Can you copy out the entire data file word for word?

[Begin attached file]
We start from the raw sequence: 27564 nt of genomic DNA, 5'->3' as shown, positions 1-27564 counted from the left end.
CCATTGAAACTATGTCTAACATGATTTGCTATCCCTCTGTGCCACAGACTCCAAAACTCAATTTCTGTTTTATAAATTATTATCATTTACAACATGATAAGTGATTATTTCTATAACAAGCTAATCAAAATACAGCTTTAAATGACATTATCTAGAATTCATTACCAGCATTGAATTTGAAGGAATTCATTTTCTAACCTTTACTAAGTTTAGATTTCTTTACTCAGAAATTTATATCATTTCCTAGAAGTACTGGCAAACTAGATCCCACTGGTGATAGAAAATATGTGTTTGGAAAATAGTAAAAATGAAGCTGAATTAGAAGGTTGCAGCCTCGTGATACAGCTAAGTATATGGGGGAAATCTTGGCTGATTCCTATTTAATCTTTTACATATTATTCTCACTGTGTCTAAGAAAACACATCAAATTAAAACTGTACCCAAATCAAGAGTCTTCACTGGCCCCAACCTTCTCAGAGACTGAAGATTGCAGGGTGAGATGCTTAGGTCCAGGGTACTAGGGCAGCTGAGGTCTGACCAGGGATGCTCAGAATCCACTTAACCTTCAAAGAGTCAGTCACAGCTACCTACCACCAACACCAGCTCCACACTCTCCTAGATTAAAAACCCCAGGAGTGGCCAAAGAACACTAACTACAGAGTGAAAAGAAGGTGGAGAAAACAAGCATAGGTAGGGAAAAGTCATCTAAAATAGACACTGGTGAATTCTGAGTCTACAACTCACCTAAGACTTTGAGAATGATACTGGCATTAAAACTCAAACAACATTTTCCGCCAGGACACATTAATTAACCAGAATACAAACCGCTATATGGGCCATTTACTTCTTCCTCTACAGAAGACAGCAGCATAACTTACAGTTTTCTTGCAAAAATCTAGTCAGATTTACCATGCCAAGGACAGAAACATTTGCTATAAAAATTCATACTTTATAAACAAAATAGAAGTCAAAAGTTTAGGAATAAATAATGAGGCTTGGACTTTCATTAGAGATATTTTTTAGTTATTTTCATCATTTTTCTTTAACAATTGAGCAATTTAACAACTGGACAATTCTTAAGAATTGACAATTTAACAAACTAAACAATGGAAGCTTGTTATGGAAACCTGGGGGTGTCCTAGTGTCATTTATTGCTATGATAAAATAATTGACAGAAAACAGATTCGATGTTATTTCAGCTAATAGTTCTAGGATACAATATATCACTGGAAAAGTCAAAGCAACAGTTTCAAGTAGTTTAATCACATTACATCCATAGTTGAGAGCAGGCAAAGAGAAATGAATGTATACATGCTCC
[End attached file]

We start from the raw sequence: 27564 nt of genomic DNA, 5'->3' as shown, positions 1-27564 counted from the left end.
CCATTGAAACTATGTCTAACATGATTTGCTATCCCTCTGTGCCACAGACTCCAAAACTCAATTTCTGTTTTATAAATTATTATCATTTACAACATGATAAGTGATTATTTCTATAACAAGCTAATCAAAATACAGCTTTAAATGACATTATCTAGAATTCATTACCAGCATTGAATTTGAAGGAATTCATTTTCTAACCTTTACTAAGTTTAGATTTCTTTACTCAGAAATTTATATCATTTCCTAGAAGTACTGGCAAACTAGATCCCACTGGTGATAGAAAATATGTGTTTGGAAAATAGTAAAAATGAAGCTGAATTAGAAGGTTGCAGCCTCGTGATACAGCTAAGTATATGGGGGAAATCTTGGCTGATTCCTATTTAATCTTTTACATATTATTCTCACTGTGTCTAAGAAAACACATCAAATTAAAACTGTACCCAAATCAAGAGTCTTCACTGGCCCCAACCTTCTCAGAGACTGAAGATTGCAGGGTGAGATGCTTAGGTCCAGGGTACTAGGGCAGCTGAGGTCTGACCAGGGATGCTCAGAATCCACTTAACCTTCAAAGAGTCAGTCACAGCTACCTACCACCAACACCAGCTCCACACTCTCCTAGATTAAAAACCCCAGGAGTGGCCAAAGAACACTAACTACAGAGTGAAAAGAAGGTGGAGAAAACAAGCATAGGTAGGGAAAAGTCATCTAAAATAGACACTGGTGAATTCTGAGTCTACAACTCACCTAAGACTTTGAGAATGATACTGGCATTAAAACTCAAACAACATTTTCCGCCAGGACACATTAATTAACCAGAATACAAACCGCTATATGGGCCATTTACTTCTTCCTCTACAGAAGACAGCAGCATAACTTACAGTTTTCTTGCAAAAATCTAGTCAGATTTACCATGCCAAGGACAGAAACATTTGCTATAAAAATTCATACTTTATAAACAAAATAGAAGTCAAAAGTTTAGGAATAAATAATGAGGCTTGGACTTTCATTAGAGATATTTTTTAGTTATTTTCATCATTTTTCTTTAACAATTGAGCAATTTAACAACTGGACAATTCTTAAGAATTGACAATTTAACAAACTAAACAATGGAAGCTTGTTATGGAAACCTGGGGGTGTCCTAGTGTCATTTATTGCTATGATAAAATAATTGACAGAAAACAGATTCGATGTTATTTCAGCTAATAGTTCTAGGATACAATATATCACTGGAAAAGTCAAAGCAACAGTTTCAAGTAGTTTAATCACATTACATCCATAGTTGAGAGCAGGCAAAGAGAAATGAATGTATACATGCTCC